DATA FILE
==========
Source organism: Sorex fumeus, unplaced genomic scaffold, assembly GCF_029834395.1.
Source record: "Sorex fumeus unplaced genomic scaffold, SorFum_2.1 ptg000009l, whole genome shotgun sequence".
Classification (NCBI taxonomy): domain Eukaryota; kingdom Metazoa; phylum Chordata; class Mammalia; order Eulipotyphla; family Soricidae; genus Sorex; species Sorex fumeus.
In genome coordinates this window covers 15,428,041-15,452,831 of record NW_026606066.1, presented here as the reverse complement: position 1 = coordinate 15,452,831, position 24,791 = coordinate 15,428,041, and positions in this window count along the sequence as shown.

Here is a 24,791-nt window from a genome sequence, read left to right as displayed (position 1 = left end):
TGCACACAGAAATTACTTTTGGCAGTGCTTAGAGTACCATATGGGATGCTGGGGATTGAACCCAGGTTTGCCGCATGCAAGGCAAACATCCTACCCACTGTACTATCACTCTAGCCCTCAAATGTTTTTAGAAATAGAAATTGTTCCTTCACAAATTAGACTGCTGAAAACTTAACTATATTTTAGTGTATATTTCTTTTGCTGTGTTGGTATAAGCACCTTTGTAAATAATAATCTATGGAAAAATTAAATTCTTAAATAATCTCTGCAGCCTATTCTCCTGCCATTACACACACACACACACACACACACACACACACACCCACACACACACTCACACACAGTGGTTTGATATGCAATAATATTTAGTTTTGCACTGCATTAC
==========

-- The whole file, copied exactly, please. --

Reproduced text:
Source organism: Sorex fumeus, unplaced genomic scaffold, assembly GCF_029834395.1.
Source record: "Sorex fumeus unplaced genomic scaffold, SorFum_2.1 ptg000009l, whole genome shotgun sequence".
Classification (NCBI taxonomy): domain Eukaryota; kingdom Metazoa; phylum Chordata; class Mammalia; order Eulipotyphla; family Soricidae; genus Sorex; species Sorex fumeus.
In genome coordinates this window covers 15,428,041-15,452,831 of record NW_026606066.1, presented here as the reverse complement: position 1 = coordinate 15,452,831, position 24,791 = coordinate 15,428,041, and positions in this window count along the sequence as shown.

Here is a 24,791-nt window from a genome sequence, read left to right as displayed (position 1 = left end):
TGCACACAGAAATTACTTTTGGCAGTGCTTAGAGTACCATATGGGATGCTGGGGATTGAACCCAGGTTTGCCGCATGCAAGGCAAACATCCTACCCACTGTACTATCACTCTAGCCCTCAAATGTTTTTAGAAATAGAAATTGTTCCTTCACAAATTAGACTGCTGAAAACTTAACTATATTTTAGTGTATATTTCTTTTGCTGTGTTGGTATAAGCACCTTTGTAAATAATAATCTATGGAAAAATTAAATTCTTAAATAATCTCTGCAGCCTATTCTCCTGCCATTACACACACACACACACACACACACACACACACACCCACACACACACTCACACACAGTGGTTTGATATGCAATAATATTTAGTTTTGCACTGCATTAC